A lot has changed for women in 134 years, but a play written in 1879 by Henrik Ibsen, still resonates today.
Things Unseen Theatre will present the classic play "A Doll's House" Dec. 6, 7, 13 and 14 at The Church in the Middle of the Block, Altoona.
It is a "very strong play even for today" and is about a woman named Nora "who's fighting for her equality in her marriage, even though society and the law and customs and everything else seems to be against her," the production's director, Tom Liszka, said.
Mirror photo by Patrick Waksmunski
In “A Doll’s House,” Nora Helmer (Allyssa Baker) dances in front of dying family friend Dr. Rank (Rick Herbster), who is secretly in love with her.
"This is such a classic play that has relevance today even though it was written over 100 years ago," Things Unseen Theatre co-founder Valerie Stratton said in an email. "It has great characters and timeless issues related to human relations and independence."
Liszka dreamed of putting on this play, Stratton said.
The retired Penn State Altoona English faculty member taught the play a number of times, but never got to see an Ibsen play performed, he said.
If you go
What: "A Doll's House," presented by Things Unseen Theatre
Where: The Church in the Middle of the Block, 217 Fifth Ave., Altoona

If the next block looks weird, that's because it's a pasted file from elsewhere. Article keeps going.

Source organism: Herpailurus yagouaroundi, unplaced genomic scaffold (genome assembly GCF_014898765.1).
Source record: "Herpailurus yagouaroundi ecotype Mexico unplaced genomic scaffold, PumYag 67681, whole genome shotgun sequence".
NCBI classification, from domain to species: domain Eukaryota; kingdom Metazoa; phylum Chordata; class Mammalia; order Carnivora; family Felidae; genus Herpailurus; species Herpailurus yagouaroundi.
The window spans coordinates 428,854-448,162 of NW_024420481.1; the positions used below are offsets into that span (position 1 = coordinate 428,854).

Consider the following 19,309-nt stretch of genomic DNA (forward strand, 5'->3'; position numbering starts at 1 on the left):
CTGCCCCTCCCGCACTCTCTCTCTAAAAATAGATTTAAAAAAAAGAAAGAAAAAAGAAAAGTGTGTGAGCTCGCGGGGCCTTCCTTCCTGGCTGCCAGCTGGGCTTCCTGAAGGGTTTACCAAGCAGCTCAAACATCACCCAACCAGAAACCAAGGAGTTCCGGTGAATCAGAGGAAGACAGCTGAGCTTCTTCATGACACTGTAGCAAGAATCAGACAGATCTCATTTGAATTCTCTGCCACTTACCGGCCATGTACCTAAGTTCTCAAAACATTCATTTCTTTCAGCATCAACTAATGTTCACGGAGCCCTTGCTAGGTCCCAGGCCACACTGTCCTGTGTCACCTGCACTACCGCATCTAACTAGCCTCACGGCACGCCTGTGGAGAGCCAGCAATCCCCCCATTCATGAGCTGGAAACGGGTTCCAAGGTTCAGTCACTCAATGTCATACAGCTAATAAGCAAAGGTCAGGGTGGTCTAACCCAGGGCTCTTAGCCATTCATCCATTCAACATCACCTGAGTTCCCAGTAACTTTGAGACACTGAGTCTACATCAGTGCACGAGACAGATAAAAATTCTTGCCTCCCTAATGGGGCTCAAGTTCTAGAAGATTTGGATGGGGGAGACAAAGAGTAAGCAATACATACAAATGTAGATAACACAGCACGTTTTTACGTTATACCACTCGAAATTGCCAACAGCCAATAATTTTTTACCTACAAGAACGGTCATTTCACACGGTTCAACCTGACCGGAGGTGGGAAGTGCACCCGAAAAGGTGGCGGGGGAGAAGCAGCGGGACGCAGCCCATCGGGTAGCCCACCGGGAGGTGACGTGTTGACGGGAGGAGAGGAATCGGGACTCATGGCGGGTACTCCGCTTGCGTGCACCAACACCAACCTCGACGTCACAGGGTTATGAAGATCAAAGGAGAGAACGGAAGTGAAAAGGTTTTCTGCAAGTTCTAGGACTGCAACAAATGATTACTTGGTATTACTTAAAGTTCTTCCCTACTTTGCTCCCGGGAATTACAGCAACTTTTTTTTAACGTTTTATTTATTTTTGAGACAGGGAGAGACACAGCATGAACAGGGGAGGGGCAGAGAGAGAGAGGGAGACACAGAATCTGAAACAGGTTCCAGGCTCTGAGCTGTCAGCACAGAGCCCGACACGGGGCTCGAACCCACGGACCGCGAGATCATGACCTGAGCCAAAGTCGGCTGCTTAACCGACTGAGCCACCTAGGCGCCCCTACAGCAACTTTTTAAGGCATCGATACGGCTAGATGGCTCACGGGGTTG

When: 8 p.m. Fridays and Saturdays, Dec. 6, 7, 13 and 14; and 2 p.m. Dec. 14
Tickets: $12, general admission; $10, students and seniors. Tickets will be available at Thompson pharmacies and at the door.
He is excited about bringing the production to the stage.
"In 2006, it had the distinction of being the most-performed play in the world, and the part of Nora is one of the most coveted roles by actresses," Stratton said.
Allyssa Baker of Hollidaysburg plays the female lead.
A woman's role in society when the play was written was much different than it is today, Baker said in an email. Women were expected to depend completely on a man financially and for the opinions she formed. Women were not allowed to take out loans.
"Though the laws have changed since the time of the play, there is still a universal question that Nora ponders in the play that is forever applicable to society and that is, "How do we know what's right? Where do we learn this or who do we learn this from? Who decided that this is the way things should be?" Baker said.
"One of my favorite lines is, and I'm paraphrasing here, '[If these are laws] then they must be very bad laws.' I've thought the same thing myself in regard to laws currently in place, and I think everyone can relate to that."
Rob Smelley of Juniata plays Nora's husband, Torvald Helmer.
"It's her standing up for herself," he said in regard to the relevance today of what he says was one of the first womens' rights plays.
Rick Herbster of Altoona plays Dr. Rank, Torvald's best friend.
The retired music teacher said "music and, I believe, theater can move people in different ways" and people can leave a performance with different opinions.
"Some people may have enjoyed a certain performance. Other people may not have been moved by it, but I hope that in some way, shape or form, everyone is moved, whether in agreement or disagreement, with 'A Doll's House,'" he said.
"I want them to see the strength of this woman. I want them to see the idea that there should be equality in marriage. I would like them to appreciate the sense of drama that a very successful 19th century dramatist can still bring forth," Liszka said of what he hopes the audience gets from the show.
Mirror Staff Writer Amanda Gabeletto is at 949-7030.